Although positive, our IBR research suggests progress is slow. This year, women in mid-market companies hold 32.4% of senior management positions, up 0.5pp from last year’s 31.9%. In the 19 years since we began monitoring this, the proportion has only shifted 13pp. The curve has steepened in recent years but there’s still much more to do. 

Without a greater level of intent from businesses, the percentage of women in senior management will only reach 34% by 2025. Alarmingly, 9% of mid-market businesses globally still have no women in senior leadership.

Karitha Ericson.png“The 30% target was held as a ‘tipping point’ which would trigger an acceleration toward more gender balanced workplaces. Given the incremental change since mid-market businesses in our research reached 30%, it is clear we now need to inject greater determination to fully reap the benefits of greater diversity.” 

Karitha Ericson, global leader - network capability and culture at Grant Thornton International Ltd

Underpinning the overarching increase in women in senior leadership positions are some strong performances at a regional level. All regions surpassed the 30% figure for women in senior management, for the first time.

Peter Bodin 120x120.png“Within our own network, encouraging a diverse workforce at every level with a global focus on gender is a key focus of our network strategy. Our commitment is to accelerate our progress in this area and to foster psychologically safe environments where everyone feels empowered to be their best. We know we must be intentional and decisive to push for parity, and other businesses must do the same to remain robust, resilient, and relevant in the ever-changing market.”

Peter Bodin, CEO of Grant Thornton International Ltd

The ASEAN region experienced the biggest percentage points rise among the regions, increasing from 37% to reach the 40% mark. Latin America was up 2pp from 35% to 37%, while the European Union’s performance remained flat at 33%.

APAC’s increase of 2pp to 32% places it ahead of North America for the first time since 2018 and North America was the only region to experience a dip, from 33% to 31%.  

Katie MacQuivey, managing director, advisory strategy and transactions at Grant Thornton US, comments: “Companies are committed to gender diversity more now than ever given the research that diverse leadership teams benefit their brand and their financial success. While it’s encouraging to see some regions have made progress, it’s concerning that progress has plateaued and gone backwards in others.

"Given the complexity of factors that simultaneously accelerate and detract from parity, it’s crucial that companies build a pipeline of diverse leadership across all levels and invest in long term programs to ensure success isn’t only focused on a point in time.”

India was one of the key contributors to the increase seen in APAC. In recent years, it has introduced new policies to boost diversity in the workplace. In 2020, a requirement was put in place that the largest 1000 companies must have an independent female director.[i]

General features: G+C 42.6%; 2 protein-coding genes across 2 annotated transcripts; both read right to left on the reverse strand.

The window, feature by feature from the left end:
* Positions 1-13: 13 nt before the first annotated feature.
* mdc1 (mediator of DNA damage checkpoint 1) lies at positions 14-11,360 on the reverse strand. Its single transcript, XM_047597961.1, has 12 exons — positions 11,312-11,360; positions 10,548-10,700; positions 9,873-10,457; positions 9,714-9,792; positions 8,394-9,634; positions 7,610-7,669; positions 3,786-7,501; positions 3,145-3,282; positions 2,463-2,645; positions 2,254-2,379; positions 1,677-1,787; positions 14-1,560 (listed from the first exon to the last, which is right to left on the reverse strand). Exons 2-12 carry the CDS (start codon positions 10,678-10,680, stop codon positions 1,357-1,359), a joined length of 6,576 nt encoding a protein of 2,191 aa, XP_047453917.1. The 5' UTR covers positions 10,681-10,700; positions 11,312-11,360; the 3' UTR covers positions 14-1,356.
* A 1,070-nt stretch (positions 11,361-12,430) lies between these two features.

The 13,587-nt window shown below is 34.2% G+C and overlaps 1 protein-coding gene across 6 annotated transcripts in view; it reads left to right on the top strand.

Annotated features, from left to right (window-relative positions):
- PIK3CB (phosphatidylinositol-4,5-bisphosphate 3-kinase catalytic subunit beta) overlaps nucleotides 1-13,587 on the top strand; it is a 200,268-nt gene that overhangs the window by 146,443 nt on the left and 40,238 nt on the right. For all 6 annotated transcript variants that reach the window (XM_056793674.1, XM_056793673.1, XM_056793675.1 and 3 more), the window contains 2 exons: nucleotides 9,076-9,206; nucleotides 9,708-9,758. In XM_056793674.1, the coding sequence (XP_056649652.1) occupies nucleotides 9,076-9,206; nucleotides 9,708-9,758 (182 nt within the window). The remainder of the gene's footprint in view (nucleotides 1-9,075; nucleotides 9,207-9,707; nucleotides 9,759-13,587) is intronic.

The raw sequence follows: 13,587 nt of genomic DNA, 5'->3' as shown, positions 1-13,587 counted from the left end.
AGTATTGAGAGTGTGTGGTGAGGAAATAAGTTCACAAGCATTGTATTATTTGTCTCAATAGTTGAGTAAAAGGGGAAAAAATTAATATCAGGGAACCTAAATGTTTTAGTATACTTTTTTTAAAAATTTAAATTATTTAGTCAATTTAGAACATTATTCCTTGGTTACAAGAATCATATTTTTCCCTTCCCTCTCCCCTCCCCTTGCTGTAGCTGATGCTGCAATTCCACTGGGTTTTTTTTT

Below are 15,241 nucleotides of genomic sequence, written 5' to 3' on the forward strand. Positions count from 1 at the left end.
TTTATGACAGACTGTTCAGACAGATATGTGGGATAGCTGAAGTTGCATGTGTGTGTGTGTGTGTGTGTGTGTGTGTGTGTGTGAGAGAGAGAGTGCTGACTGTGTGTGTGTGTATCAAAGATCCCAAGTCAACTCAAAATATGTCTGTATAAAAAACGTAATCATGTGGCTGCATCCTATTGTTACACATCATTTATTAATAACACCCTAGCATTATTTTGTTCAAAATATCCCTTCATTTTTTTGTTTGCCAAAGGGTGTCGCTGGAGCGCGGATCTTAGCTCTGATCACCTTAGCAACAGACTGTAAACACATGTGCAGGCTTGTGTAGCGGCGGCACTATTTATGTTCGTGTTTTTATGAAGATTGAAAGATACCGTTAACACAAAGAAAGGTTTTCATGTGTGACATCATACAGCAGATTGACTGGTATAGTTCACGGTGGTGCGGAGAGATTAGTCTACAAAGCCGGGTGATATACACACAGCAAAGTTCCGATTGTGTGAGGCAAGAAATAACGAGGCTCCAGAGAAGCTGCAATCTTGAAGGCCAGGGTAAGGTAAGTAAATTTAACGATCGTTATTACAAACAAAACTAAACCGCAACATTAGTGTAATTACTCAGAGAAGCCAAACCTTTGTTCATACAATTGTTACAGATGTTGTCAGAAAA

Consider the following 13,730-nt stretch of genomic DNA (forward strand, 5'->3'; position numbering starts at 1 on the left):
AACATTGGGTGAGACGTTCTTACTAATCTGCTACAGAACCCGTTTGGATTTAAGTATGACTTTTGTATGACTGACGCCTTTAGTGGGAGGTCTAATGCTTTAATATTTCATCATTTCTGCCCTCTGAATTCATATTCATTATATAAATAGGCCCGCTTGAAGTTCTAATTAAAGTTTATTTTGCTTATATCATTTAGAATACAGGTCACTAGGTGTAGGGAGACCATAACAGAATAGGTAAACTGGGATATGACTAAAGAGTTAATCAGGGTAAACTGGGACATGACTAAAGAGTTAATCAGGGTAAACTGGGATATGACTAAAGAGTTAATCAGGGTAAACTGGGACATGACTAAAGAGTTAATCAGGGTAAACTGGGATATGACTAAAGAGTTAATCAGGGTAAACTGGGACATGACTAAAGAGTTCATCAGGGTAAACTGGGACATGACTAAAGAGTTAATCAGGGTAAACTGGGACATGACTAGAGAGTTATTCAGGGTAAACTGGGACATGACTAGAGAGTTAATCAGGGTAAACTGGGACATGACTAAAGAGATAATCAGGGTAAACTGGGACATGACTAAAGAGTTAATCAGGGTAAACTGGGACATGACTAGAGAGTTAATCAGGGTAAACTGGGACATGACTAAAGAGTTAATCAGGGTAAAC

Devika Dixit, director at Grant Thornton Bharat LLP (India) comments that maternity leave policies have likely made an impact: “There is a government mandate that women are entitled to six months’ paid leave, which I believe has been a real benefit. It means you can recuperate, recover, and get your child into a schedule before returning to work.”


Sinead Donovan, chair at Grant Thornton Ireland believes ESG reporting requirements will have a positive impact: “In Ireland, venture capital or private equity houses now insist on diversity for boards. We are seeing increasing pressure from clients and investors, which will push mid-market businesses to introduce measures that increase the percentage of female senior managers. I expect this will be the case across the European Union and North America, given the particular focus on ESG reporting in these regions.”

The United Arab Emirates, though not included in the regional figures, currently has 27% of senior leadership positions held by women. There is a growing sense of optimism on the ground that new regulations and changing cultural attitudes will accelerate progress.

Hisham Farouk headshot imageAccording to Hisham Farouk, CEO at Grant Thornton UAE: “We have seen a lot of progress in the UAE in recent years - with the advancement of women’s rights and presence, there’s been an increase in opportunities for women to take on senior leadership roles. In some sectors, the progress has been accelerated by government action. In publicly listed companies, for example, there now has to be at least two women on the board. Change can take time, as we’ve seen in other regions, but things are definitely looking positive in the UAE.” 


Grant Thornton
Women in business 2023

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i. - ESG and Climate Trends to Watch for 2023